Background: We have evaluated whether anemia at admission is associated with ischemic stroke recurrence and composite outcome events (stroke, myocardial infarction, and vascular death) according to the age, presence of cerebral artery stenosis, stroke subtype, and initial severity of stroke.
Methods: All 27145 patients with transient ischemia attack or acute ischemic stroke admitted between April 2008 and November 2014 from the stroke registry of the fifth section of the Clinical Research Center for Stroke (CRCS-5) were selected. The association between anemia and 1-year stroke recurrence, composite outcome events according to age, presence of cerebral artery stenosis, stroke mechanism, and initial severity of stroke were evaluated.
Results: The cumulative 1-year stroke recurrence rate, composite outcome events were significantly higher in patients with anemia than without anemia ( 7.2% vs. 4.8%, p<0.01 for stroke recurrence, 11.8% vs.7.3%, p<0.01 for composite event). Anemia was still an independent predictor of 1-year stroke recurrence and composite vascular event after adjustment (adjusted HR 1.35, 95% CI 1.09-1.66, p<0.01 for stroke recurrence, adjusted HR 1.21, 95% CI 1.03-1.43, p=0.03 for composite outcome events). Anemia significantly increase the stroke recurrence risk in patients with mild to moderate neurological deficit (NIHSS <16, p for interaction=0.04), with stroke of other determined etiology (p for interaction=0.06). Anemia substantially increase the risk of composite outcome events in patients with mild to moderate stroke severity (NIHSS <16, HR 1.84, 95% CI 1.53-2.21, p for interaction<0.01), without cerebral artery stenosis ≥50% (HR 2.02, 95% CI 1.57-2.59, p for interaction=0.03), with stroke of small vessel occlusion (HR 2.74, 95% CI 1.34-5.63, p for interaction=0.09), and with stroke of other determined etiology (HR 2.95, 95% CI 1.69-5.14, p for interaction=0.02).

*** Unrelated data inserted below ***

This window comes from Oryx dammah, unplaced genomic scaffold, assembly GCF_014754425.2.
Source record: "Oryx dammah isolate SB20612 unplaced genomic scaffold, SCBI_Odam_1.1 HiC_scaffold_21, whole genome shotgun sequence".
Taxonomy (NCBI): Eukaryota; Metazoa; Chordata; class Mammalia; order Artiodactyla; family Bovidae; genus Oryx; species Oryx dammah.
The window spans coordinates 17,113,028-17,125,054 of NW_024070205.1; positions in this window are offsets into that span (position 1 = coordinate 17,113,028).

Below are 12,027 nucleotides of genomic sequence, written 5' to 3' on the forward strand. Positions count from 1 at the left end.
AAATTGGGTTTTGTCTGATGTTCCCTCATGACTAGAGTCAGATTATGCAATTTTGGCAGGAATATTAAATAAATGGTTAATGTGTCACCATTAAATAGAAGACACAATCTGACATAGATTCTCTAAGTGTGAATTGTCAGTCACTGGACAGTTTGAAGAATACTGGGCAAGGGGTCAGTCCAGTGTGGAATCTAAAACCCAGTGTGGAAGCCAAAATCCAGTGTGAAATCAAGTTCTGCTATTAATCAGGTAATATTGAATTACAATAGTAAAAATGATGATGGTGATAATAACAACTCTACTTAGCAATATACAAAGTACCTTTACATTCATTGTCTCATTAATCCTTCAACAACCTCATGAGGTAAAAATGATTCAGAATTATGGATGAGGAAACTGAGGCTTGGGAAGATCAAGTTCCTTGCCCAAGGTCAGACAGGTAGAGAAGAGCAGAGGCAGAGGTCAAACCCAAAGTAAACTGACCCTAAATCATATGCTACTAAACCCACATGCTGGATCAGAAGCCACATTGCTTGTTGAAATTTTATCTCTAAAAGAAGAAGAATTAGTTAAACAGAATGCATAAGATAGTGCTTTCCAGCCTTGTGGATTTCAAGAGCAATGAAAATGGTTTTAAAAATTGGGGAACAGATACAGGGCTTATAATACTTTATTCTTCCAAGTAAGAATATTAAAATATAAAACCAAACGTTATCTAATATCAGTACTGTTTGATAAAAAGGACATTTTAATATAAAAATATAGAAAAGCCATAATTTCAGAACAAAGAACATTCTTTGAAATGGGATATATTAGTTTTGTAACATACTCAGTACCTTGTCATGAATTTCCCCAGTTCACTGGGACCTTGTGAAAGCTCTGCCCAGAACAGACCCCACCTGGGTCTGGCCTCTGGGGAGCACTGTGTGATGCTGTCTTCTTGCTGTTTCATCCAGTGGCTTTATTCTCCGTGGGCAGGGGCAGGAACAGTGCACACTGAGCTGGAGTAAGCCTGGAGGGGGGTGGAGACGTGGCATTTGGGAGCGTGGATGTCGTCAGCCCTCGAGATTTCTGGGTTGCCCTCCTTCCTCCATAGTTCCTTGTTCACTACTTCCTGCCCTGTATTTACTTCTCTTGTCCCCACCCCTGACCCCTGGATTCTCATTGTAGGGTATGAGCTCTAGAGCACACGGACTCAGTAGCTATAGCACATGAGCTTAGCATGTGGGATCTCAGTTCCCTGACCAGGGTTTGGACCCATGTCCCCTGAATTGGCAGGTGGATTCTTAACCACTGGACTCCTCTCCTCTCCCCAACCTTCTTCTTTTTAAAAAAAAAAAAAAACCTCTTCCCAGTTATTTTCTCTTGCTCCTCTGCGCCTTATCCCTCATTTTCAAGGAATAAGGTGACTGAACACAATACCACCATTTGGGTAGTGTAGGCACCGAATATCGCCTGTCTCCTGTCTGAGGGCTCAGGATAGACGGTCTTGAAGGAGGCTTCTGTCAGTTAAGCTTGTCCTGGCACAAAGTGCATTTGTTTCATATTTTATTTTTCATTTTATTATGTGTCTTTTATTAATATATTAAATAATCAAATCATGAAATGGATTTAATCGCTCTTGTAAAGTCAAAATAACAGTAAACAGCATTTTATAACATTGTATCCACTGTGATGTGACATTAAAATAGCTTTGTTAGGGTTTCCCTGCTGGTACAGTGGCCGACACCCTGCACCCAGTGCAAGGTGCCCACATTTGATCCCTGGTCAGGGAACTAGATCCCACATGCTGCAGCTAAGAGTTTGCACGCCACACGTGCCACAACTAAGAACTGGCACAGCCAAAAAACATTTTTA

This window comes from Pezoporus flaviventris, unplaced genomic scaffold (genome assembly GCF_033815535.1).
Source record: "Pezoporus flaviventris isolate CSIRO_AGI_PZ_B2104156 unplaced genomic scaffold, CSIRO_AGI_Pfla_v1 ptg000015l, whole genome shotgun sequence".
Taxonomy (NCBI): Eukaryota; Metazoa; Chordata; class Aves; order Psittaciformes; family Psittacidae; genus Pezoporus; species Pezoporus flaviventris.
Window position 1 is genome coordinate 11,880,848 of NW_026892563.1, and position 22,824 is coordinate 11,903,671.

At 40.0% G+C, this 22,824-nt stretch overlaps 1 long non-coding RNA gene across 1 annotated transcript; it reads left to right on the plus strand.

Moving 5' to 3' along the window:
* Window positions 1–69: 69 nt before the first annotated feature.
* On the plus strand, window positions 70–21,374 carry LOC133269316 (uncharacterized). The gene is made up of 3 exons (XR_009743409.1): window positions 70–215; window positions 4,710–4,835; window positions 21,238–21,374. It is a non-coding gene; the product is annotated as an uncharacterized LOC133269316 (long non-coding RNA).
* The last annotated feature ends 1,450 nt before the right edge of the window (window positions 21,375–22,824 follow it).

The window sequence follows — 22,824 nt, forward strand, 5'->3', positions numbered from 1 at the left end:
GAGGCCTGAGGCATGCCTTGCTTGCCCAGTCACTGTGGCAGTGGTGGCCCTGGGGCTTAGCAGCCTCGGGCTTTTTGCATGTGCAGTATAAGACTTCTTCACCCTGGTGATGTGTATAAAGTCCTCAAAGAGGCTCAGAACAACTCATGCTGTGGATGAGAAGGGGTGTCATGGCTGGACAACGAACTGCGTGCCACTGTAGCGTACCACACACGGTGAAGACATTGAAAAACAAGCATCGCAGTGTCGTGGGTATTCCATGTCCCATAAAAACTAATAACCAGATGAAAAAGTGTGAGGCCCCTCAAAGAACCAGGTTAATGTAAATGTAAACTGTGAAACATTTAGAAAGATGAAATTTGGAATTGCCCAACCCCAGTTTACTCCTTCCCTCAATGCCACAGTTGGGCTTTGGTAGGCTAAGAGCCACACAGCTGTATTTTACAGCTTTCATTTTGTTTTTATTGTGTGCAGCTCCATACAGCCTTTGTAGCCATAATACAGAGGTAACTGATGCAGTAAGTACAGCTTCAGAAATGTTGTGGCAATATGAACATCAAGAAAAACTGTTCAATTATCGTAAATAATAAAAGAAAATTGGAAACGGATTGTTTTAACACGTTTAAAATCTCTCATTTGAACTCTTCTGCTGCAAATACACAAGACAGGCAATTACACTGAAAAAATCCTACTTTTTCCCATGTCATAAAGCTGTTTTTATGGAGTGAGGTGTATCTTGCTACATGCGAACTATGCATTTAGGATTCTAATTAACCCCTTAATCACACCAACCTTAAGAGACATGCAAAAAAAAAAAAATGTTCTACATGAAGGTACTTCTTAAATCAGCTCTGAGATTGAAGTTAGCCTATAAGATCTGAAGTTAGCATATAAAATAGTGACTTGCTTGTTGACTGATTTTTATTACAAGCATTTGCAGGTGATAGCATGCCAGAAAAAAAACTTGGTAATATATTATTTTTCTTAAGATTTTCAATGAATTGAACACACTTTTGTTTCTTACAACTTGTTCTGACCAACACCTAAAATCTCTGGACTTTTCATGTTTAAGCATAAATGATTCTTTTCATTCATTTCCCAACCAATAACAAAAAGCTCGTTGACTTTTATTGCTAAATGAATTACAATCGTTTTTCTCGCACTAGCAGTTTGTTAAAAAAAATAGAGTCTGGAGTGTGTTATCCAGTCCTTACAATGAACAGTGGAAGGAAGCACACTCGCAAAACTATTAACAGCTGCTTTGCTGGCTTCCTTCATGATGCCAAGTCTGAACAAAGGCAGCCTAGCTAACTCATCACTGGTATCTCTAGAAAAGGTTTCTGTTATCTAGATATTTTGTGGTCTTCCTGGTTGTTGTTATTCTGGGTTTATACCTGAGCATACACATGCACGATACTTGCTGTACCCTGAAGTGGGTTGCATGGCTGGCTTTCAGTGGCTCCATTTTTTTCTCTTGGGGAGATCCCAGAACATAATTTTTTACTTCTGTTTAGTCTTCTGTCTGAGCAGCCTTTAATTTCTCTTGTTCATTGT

Conclusion: Anemia is an independent predictor of 1-year ischemic stroke recurrence, composite outcome events of stroke, myocardial infarction, and vascular death. Our data suggests that more attention should be paid to the anemic patients with mild to moderate neurological deficit, small vessel occlusion subtype, and stroke of other determined etiology.